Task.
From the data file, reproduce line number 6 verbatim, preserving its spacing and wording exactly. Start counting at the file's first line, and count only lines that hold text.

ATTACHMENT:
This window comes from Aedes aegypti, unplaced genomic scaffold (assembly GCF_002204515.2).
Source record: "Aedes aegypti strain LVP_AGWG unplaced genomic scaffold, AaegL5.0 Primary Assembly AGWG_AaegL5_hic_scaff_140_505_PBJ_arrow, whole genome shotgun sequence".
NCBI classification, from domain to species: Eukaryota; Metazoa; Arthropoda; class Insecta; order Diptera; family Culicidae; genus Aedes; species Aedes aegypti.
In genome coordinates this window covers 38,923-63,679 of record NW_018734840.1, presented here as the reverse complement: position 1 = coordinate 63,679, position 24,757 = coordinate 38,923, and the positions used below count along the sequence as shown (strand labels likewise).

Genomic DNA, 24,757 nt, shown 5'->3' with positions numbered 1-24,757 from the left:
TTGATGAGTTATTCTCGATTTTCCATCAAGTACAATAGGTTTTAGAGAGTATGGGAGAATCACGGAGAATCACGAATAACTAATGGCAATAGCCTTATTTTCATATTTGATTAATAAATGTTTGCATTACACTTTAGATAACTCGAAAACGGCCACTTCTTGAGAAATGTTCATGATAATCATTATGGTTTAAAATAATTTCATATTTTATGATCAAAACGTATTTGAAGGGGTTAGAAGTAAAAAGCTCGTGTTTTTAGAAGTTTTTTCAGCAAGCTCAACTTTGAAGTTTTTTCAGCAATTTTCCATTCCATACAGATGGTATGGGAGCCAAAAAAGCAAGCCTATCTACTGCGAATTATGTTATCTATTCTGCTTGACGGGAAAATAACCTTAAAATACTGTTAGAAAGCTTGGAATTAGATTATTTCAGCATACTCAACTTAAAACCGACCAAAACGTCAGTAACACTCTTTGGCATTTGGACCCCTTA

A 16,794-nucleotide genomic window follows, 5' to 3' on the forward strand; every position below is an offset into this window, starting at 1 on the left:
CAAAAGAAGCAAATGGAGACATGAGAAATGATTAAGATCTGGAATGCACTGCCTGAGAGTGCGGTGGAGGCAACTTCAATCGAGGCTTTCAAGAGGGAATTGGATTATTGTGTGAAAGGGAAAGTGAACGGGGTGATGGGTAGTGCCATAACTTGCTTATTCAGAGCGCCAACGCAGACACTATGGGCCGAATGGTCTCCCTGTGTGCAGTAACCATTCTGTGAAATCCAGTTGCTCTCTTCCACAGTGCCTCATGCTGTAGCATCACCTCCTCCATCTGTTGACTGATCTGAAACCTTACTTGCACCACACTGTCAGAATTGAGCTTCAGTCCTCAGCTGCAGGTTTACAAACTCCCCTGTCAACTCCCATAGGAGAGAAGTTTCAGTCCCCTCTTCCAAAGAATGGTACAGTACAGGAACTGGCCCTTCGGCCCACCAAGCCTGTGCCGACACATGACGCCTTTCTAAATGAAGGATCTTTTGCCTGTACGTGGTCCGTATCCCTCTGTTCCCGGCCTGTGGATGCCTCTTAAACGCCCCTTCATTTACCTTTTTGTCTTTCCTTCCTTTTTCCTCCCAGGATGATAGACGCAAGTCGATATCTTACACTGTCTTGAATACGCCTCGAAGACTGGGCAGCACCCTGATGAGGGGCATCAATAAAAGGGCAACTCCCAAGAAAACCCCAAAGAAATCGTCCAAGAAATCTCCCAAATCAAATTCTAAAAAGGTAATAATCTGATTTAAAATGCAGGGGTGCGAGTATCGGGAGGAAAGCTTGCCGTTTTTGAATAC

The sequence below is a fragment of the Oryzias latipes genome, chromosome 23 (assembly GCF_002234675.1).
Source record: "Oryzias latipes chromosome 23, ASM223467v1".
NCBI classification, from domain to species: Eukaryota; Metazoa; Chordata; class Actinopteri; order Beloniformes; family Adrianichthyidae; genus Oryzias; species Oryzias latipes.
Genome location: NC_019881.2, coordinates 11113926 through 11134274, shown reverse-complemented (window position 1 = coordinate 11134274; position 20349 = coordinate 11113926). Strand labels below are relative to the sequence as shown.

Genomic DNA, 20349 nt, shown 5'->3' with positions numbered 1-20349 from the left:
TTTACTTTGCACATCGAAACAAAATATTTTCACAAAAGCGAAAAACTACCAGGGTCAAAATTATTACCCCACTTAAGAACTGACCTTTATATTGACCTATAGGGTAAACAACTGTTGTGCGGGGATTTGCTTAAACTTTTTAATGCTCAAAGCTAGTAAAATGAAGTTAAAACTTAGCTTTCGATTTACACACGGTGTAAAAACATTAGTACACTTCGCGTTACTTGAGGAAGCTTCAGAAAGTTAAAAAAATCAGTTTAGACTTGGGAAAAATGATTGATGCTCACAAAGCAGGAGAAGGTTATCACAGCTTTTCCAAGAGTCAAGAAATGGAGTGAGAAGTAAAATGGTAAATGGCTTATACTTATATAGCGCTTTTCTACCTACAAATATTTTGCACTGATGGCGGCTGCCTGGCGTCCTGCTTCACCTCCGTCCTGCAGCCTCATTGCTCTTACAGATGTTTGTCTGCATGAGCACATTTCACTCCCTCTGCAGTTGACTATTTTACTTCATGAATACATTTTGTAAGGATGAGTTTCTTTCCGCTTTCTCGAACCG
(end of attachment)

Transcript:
TTGATGAGTTATTCTCGATTTTCCATCAAGTACAATAGGTTTTAGAGAGTATGGGAGAATCACGGAGAATCACGAATAACTAATGGCAATAGCCTTATTTTCATATTTGATTAATAAATGTTTGCATTACACTTTAGATAACTCGAAAACGGCCACTTCTTGAGAAATGTTCATGATAATCATTATGGTTTAAAATAATTTCATATTTTATGATCAAAACGTATTTGAAGGGGTTAGAAGTAAAAAGCTCGTGTTTTTAGAAGTTTTTTCAGCAAGCTCAACTTTGAAGTTTTTTCAGCAATTTTCCATTCCATACAGATGGTATGGGAGCCAAAAAAGCAAGCCTATCTACTGCGAATTATGTTATCTATTCTGCTTGACGGGAAAATAACCTTAAAATACTGTTAGAAAGCTTGGAATTAGATTATTTCAGCATACTCAACTTAAAACCGACCAAAACGTCAGTAACACTCTTTGGCATTTGGACCCCTTA